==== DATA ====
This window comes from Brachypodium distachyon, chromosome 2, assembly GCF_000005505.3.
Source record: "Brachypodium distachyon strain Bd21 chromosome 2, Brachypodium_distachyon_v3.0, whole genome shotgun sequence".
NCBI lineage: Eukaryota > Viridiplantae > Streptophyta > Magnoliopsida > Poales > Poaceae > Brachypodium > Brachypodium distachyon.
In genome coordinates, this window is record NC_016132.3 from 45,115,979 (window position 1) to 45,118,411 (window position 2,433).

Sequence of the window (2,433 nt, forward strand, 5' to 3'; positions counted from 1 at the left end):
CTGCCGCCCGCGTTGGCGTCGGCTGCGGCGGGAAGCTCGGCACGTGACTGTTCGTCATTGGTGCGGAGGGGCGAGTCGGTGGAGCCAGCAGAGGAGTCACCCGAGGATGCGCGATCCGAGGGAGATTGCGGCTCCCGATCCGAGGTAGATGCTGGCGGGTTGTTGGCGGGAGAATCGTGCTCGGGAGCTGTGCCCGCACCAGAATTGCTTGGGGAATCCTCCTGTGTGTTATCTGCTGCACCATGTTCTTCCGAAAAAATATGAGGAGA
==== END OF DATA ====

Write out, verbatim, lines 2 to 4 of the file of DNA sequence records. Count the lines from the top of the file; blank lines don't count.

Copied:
Source record: "Brachypodium distachyon strain Bd21 chromosome 2, Brachypodium_distachyon_v3.0, whole genome shotgun sequence".
NCBI lineage: Eukaryota > Viridiplantae > Streptophyta > Magnoliopsida > Poales > Poaceae > Brachypodium > Brachypodium distachyon.
In genome coordinates, this window is record NC_016132.3 from 45,115,979 (window position 1) to 45,118,411 (window position 2,433).